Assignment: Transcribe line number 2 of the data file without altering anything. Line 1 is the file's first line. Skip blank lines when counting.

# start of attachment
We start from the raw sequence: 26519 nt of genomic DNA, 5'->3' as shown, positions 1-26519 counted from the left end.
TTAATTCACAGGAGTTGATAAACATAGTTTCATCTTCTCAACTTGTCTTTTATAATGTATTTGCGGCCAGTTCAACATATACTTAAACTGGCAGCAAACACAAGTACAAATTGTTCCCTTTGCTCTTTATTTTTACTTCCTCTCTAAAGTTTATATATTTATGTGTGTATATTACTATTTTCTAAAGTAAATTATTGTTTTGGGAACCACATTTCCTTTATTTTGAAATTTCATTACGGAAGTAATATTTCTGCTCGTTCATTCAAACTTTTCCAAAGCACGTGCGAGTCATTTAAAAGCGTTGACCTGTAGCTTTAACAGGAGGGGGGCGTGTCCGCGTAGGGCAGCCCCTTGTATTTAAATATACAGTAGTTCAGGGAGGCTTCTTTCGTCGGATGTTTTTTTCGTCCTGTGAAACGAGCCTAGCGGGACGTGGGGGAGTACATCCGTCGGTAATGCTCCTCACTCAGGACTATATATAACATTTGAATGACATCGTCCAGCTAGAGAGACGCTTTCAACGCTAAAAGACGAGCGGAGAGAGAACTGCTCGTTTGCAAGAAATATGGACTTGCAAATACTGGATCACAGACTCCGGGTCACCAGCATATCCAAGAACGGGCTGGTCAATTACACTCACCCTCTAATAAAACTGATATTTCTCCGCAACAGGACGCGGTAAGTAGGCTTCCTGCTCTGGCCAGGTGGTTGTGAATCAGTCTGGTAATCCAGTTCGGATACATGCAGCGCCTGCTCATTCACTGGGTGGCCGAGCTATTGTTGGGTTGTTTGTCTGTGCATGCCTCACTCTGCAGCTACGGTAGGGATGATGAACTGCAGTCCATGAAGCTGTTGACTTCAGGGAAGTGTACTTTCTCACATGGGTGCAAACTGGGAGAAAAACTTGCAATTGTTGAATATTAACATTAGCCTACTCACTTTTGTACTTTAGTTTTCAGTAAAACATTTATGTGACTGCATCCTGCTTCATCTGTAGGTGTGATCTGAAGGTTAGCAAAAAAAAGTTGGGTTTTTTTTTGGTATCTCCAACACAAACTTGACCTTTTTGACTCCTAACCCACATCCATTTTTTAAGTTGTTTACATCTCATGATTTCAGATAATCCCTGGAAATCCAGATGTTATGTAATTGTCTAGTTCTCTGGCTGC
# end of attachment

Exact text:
TTAATTCACAGGAGTTGATAAACATAGTTTCATCTTCTCAACTTGTCTTTTATAATGTATTTGCGGCCAGTTCAACATATACTTAAACTGGCAGCAAACACAAGTACAAATTGTTCCCTTTGCTCTTTATTTTTACTTCCTCTCTAAAGTTTATATATTTATGTGTGTATATTACTATTTTCTAAAGTAAATTATTGTTTTGGGAACCACATTTCCTTTATTTTGAAATTTCATTACGGAAGTAATATTTCTGCTCGTTCATTCAAACTTTTCCAAAGCACGTGCGAGTCATTTAAAAGCGTTGACCTGTAGCTTTAACAGGAGGGGGGCGTGTCCGCGTAGGGCAGCCCCTTGTATTTAAATATACAGTAGTTCAGGGAGGCTTCTTTCGTCGGATGTTTTTTTCGTCCTGTGAAACGAGCCTAGCGGGACGTGGGGGAGTACATCCGTCGGTAATGCTCCTCACTCAGGACTATATATAACATTTGAATGACATCGTCCAGCTAGAGAGACGCTTTCAACGCTAAAAGACGAGCGGAGAGAGAACTGCTCGTTTGCAAGAAATATGGACTTGCAAATACTGGATCACAGACTCCGGGTCACCAGCATATCCAAGAACGGGCTGGTCAATTACACTCACCCTCTAATAAAACTGATATTTCTCCGCAACAGGACGCGGTAAGTAGGCTTCCTGCTCTGGCCAGGTGGTTGTGAATCAGTCTGGTAATCCAGTTCGGATACATGCAGCGCCTGCTCATTCACTGGGTGGCCGAGCTATTGTTGGGTTGTTTGTCTGTGCATGCCTCACTCTGCAGCTACGGTAGGGATGATGAACTGCAGTCCATGAAGCTGTTGACTTCAGGGAAGTGTACTTTCTCACATGGGTGCAAACTGGGAGAAAAACTTGCAATTGTTGAATATTAACATTAGCCTACTCACTTTTGTACTTTAGTTTTCAGTAAAACATTTATGTGACTGCATCCTGCTTCATCTGTAGGTGTGATCTGAAGGTTAGCAAAAAAAAGTTGGGTTTTTTTTTGGTATCTCCAACACAAACTTGACCTTTTTGACTCCTAACCCACATCCATTTTTTAAGTTGTTTACATCTCATGATTTCAGATAATCCCTGGAAATCCAGATGTTATGTAATTGTCTAGTTCTCTGGCTGC